On this 4th of July, we would first like to extend an enormous thank you to all who have served our country, and to those continuing to serve. We are fortunate to live in this amazing place where we are able to choose how we live our lives and that would not be possible without all of the service given by those in the armed forces. Today, we wanted to give an extra special post of appreciation since we are also celebrating our country’s Independence Day.
Not Just Pilots Here People
Many civilians incorrectly assume that being in the Air Force means flying an aircraft. We have movies and Hollywood to thank for some of that misconception. However, the truth is that pilots account for less than 4% of all airmen. The bulk of airmen serve in support duties that keep those aircraft flying, with the aircraft maintainer being one of the most important.
Maintainers perform safety and function checks before, after, and between flights. These checks involve double- and triple-checking fluid levels, landing gear, and flight control performance, and often include running electrical system diagnostics. Maintainers also work in specialized repair shops that focus on specific aspects of an aircraft’s operation, such as guidance, propulsion systems, and in some cases weaponry. If it can be adjusted in some way on the flying craft, chances are, it’s been checked over by an aircraft maintainer.
All Part of the Aircraft Maintenance Job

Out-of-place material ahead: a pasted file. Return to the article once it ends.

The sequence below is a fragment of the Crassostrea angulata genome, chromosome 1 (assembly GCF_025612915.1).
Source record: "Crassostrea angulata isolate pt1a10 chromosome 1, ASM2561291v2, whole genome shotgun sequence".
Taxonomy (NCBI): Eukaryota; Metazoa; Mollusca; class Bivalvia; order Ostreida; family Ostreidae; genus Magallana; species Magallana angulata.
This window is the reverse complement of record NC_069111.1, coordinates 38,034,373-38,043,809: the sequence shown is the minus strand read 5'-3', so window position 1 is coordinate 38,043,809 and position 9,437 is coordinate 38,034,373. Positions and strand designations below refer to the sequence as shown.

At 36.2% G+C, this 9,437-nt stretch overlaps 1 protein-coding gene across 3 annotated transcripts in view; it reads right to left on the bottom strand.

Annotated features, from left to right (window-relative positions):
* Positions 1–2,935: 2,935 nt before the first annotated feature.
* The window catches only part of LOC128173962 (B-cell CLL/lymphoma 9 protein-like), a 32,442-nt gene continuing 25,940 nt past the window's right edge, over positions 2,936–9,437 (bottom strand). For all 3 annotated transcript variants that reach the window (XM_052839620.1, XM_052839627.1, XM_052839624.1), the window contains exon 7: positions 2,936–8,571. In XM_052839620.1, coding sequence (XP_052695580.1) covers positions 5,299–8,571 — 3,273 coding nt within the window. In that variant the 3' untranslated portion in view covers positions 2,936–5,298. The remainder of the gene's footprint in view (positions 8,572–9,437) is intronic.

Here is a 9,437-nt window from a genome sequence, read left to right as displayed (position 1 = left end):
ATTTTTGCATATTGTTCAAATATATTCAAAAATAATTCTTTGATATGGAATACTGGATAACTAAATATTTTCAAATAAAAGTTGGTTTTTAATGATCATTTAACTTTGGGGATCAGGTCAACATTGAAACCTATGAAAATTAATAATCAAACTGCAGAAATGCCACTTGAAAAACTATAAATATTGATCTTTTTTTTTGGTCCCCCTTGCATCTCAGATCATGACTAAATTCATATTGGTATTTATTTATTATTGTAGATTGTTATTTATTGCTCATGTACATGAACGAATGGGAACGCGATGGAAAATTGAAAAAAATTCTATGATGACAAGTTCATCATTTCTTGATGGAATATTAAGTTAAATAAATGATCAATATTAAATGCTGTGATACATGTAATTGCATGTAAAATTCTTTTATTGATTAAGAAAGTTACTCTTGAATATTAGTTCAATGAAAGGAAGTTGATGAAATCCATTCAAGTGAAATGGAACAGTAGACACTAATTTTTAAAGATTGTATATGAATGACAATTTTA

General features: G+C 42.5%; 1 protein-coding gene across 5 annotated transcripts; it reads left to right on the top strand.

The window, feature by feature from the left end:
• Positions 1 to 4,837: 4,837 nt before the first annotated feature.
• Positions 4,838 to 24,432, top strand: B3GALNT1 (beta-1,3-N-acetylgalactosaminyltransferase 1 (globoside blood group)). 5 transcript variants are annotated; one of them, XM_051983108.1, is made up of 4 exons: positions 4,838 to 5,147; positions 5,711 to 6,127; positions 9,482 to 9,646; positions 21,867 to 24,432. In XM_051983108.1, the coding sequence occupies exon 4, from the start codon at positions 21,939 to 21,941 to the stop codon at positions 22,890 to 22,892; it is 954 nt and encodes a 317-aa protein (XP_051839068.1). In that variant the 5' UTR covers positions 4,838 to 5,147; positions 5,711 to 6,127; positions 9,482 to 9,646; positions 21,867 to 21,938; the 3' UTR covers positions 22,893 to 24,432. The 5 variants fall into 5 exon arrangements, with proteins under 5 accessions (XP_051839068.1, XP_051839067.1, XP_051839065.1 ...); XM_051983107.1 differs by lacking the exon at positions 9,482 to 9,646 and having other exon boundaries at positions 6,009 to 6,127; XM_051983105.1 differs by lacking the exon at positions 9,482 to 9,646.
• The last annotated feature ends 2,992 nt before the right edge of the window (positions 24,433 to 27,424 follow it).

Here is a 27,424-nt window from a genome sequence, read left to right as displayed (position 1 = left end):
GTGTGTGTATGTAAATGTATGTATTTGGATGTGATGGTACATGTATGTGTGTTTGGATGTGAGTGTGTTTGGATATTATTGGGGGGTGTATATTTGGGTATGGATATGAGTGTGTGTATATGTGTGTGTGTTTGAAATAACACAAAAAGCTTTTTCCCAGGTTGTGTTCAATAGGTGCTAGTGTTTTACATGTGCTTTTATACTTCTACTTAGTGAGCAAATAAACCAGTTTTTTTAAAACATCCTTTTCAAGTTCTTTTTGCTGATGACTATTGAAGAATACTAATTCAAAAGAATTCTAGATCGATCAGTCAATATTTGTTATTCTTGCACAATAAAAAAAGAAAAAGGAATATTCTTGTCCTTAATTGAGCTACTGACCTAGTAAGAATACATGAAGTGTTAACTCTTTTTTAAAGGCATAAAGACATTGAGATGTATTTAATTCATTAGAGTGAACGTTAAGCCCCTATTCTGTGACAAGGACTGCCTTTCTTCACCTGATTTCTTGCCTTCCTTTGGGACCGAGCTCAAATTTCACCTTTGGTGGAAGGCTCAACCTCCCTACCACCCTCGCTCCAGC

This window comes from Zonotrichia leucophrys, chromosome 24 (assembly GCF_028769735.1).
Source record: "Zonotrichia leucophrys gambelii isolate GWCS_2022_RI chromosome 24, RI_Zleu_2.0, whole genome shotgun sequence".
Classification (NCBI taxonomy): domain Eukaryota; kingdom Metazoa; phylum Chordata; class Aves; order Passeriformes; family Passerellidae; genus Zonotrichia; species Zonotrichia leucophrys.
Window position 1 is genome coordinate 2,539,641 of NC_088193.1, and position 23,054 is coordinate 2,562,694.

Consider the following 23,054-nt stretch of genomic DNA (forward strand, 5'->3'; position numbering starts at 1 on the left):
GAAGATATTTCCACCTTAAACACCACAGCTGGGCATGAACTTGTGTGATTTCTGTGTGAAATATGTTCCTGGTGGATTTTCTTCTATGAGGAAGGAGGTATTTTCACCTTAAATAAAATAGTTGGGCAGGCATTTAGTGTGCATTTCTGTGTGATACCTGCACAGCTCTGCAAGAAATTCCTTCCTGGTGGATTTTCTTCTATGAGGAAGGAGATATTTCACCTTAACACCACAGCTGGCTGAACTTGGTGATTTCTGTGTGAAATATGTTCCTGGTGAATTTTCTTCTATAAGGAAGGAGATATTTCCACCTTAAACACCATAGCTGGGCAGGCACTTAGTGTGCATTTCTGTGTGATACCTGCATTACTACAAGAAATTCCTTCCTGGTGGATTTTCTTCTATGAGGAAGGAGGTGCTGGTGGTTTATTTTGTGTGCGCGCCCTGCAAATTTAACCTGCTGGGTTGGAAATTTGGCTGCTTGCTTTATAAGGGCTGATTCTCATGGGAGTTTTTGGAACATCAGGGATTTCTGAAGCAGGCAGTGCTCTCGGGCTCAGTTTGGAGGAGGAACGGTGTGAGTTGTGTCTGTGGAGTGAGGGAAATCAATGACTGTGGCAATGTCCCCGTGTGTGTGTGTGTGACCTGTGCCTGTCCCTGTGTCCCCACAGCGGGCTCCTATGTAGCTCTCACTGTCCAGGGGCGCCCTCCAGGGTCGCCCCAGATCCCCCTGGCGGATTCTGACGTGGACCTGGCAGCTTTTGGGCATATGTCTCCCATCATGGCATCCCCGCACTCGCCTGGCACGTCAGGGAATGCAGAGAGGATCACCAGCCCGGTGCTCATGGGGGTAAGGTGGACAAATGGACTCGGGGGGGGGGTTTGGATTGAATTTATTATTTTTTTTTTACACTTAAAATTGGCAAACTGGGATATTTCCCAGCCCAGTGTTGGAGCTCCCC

After an aircraft has flown for a particular amount of time, even if there have been no problems, the work is not over. The maintenance crew disassembles said aircraft for a thorough physical inspection of all of its systems and components. The entire operation necessitates around-the-clock attention that might take over 1,500 man-hours to accomplish. Imagine taking apart and checking each piece of an enormous 10,000+ piece puzzle and then analyzing what you find. Then also imagine that it has to be done in one sitting, and you might have some idea of the tedium and attention to the smallest details necessary.
All this work is done and frequently, the limelight goes to those who sit in the cockpit. This isn’t to say pilots aren’t talented, but they certainly aren’t the ones who maintain the Flightline.
The amount of concentration and dedication an aircraft maintainer must have is comparable to a surgeon during an intense operation. Although, while the surgeon will have immediate feedback as to how their patient is responding to their surgery, and then be able to take a break afterward- a maintainer must be equally alert for hours on end with only their knowledge as feedback. Maintainers’ success is crucial since it is not only one life at a time, but many depending on their meticulousness and safety.
So here’s a glass raised, a heartfelt thanks, and a giant high five to those who don’t often get credit but who always should. Here’s to the backbone that keeps things in motion and holds it all together. The Air Force would not be able to function without you!
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